* Q2 fare yields fall 5.7 pct ex-currency factors
* CFO sees no relief on pricing
* Q2 adjusted EBIT 635 mln euros vs forecast 524 mln euros
* Keeps to 2015 underlying profit forecast of over 1.5 bln euros (Recasts with comments on competition in Germany)
By Victoria Bryan
BERLIN, July 30 (Reuters) - German airline Lufthansa said on Thursday it saw no let-up in the pressure on fares in Europe, mainly as budget carriers like Ryanair move in on its home market.
Europe’s largest aviation group by revenue is in the midst of a restructuring as it tries to remain competitive not only against fast-growing budget rivals on short-haul routes, but also carriers such as Emirates and Turkish on long-haul routes.
Ryanair, Europe’s largest airline by passenger numbers, said earlier this week it plans to slash winter fares as it bids to carry an extra 12 million passengers this year.
Lufthansa has already seen a fall over the last 18 months in overall yields, an indicator of average fares achieved, including a 5.7 percent drop in the second quarter alone. In Europe yields fell 6.1 percent in the quarter.
And there is no let up in sight, Lufthansa Finance Chief Simone Menne said on Thursday after the group reported a better than expected 50 percent increase in its second-quarter core profit, helped by lower fuel costs.
“The competitive situation in Germany, as you can see from our rivals, is getting tougher,” she said.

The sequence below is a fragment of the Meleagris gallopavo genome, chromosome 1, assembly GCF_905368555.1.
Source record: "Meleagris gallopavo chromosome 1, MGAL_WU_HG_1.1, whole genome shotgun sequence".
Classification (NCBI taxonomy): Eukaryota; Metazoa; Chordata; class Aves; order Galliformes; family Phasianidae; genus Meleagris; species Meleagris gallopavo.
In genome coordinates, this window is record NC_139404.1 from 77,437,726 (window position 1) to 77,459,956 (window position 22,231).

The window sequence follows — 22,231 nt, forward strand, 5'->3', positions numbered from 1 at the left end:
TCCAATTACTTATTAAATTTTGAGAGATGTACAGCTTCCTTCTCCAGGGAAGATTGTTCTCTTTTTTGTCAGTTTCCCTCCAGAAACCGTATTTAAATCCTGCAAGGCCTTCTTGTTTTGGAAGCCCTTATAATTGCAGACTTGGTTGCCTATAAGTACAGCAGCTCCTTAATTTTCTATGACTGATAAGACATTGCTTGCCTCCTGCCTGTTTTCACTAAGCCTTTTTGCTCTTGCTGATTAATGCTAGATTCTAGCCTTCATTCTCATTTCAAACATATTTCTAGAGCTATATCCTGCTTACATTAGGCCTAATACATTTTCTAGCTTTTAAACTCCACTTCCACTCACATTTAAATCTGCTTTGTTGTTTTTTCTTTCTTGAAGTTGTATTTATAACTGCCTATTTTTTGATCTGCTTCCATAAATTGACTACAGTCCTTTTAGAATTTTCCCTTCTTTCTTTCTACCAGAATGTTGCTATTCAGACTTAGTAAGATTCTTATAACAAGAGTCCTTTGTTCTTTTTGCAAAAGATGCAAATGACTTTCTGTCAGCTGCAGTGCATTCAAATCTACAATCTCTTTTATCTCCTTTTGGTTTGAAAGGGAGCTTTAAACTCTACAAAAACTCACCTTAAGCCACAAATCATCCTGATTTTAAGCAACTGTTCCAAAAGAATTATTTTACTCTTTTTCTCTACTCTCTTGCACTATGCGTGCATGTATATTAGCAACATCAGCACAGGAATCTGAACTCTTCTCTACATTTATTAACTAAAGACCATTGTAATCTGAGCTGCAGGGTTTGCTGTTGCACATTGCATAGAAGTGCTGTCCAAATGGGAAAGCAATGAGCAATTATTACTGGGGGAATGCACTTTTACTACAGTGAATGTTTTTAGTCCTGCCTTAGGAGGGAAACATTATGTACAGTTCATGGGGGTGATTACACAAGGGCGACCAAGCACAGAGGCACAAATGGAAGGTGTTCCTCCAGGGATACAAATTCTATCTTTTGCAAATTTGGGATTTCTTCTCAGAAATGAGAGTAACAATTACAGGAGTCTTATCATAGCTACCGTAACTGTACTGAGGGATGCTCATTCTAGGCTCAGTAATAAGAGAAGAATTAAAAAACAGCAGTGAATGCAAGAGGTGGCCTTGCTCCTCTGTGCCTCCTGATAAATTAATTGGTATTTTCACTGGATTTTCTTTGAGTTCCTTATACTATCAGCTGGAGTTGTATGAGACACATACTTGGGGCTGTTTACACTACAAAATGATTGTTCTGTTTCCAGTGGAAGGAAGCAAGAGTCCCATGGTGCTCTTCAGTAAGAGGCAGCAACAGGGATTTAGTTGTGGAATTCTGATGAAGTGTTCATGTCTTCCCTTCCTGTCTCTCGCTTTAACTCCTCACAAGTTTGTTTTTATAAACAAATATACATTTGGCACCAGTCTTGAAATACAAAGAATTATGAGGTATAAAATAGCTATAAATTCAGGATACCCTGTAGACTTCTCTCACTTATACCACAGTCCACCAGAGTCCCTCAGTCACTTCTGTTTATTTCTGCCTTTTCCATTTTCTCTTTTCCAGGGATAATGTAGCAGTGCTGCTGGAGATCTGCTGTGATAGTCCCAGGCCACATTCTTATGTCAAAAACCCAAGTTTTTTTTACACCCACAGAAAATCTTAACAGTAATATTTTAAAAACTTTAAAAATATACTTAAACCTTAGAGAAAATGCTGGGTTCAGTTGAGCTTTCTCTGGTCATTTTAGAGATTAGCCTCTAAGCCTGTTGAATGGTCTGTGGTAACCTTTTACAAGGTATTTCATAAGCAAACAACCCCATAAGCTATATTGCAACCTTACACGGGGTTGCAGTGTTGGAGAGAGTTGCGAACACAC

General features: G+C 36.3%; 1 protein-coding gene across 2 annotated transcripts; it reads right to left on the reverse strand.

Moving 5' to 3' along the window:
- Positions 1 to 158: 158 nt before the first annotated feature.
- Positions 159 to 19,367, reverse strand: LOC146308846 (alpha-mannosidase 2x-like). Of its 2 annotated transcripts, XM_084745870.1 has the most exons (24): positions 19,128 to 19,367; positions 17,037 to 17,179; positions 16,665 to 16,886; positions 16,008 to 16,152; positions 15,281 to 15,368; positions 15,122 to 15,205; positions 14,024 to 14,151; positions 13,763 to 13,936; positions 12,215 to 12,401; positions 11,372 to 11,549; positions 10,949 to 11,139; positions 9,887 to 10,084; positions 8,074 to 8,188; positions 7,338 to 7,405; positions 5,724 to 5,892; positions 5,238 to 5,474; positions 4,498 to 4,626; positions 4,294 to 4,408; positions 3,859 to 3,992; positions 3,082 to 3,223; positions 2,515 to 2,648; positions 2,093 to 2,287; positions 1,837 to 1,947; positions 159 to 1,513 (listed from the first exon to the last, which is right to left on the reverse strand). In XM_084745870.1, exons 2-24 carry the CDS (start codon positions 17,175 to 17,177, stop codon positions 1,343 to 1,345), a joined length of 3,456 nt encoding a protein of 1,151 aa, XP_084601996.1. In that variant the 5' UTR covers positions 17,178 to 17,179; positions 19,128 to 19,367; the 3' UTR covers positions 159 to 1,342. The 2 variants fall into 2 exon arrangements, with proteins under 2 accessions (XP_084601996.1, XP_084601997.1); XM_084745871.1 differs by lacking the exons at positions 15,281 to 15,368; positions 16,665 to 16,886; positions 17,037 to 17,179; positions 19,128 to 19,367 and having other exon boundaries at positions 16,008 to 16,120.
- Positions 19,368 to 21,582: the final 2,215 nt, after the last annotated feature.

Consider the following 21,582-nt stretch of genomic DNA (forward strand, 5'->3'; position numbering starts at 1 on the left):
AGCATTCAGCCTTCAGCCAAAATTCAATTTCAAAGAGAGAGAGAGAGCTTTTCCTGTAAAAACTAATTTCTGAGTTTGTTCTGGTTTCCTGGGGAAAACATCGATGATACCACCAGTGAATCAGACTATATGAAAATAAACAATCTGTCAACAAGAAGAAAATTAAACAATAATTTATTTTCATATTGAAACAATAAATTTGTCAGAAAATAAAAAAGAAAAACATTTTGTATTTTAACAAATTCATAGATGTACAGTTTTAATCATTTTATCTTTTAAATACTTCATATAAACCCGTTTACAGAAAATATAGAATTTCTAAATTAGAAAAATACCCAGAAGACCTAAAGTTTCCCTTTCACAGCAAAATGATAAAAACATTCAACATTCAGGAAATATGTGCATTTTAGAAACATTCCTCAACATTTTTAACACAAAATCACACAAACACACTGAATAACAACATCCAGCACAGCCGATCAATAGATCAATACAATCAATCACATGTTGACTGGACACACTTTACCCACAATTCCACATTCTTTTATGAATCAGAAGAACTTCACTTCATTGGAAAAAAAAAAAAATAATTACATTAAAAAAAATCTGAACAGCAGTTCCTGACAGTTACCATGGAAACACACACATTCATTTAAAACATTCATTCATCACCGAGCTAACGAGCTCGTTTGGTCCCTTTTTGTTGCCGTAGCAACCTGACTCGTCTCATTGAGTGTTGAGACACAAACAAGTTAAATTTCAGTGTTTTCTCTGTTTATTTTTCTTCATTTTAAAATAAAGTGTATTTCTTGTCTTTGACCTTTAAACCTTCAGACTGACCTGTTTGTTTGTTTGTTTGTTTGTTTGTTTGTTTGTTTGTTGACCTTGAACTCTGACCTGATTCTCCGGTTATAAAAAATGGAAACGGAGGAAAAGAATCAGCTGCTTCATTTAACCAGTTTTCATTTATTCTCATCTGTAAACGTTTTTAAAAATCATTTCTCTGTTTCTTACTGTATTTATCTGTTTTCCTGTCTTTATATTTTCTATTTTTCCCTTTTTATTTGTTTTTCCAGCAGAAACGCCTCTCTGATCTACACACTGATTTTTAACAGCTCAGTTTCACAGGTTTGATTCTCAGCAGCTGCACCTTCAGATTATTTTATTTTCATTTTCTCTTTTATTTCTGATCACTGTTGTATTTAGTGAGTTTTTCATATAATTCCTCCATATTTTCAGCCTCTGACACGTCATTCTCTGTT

In order to compete, Lufthansa is expanding its Eurowings low-cost unit and has introduced a new fare structure that brings tickets more into line with the likes of Ryanair and easyJet.
But Ryanair has its own plans for the German market, where budget carriers have been slower to gain share than in other countries due to the dominance of Lufthansa and Air Berlin .
Ryanair, which has previously said it wants to increase its market share to over 15 percent from the 4 percent it has now, will open a sixth German base in Berlin in September and start a four-times-a-day service between Berlin and Cologne, one of Lufthansa’s major domestic routes, from this winter.
“We are optimistic we are able to compete, we do not expect we will make losses on this route despite the entry of Ryanair,” Menne told analysts.
The Eurowings expansion plans were part of the reason for a series of pilot strikes over the last 18 months. But the VC pilots’ union last week proposed conducting a market study and then basing a pay deal for Eurowings pilots’ on salaries at easyJet.
Rival Air France-KLM is also struggling to agree with pilots on a way to bring down costs.
Despite the pressure, Lufthansa confirmed its forecast for adjusted earnings before interest and tax of over 1.5 billion euros ($1.7 billion) this year, excluding the effects of strikes.
That helped boost its shares to a two-month high in early trade, before they pared gains to trade up 0.5 percent at 0920 GMT. ($1=0.9111 euros) (Editing by Maria Sheahan and Greg Mahlich)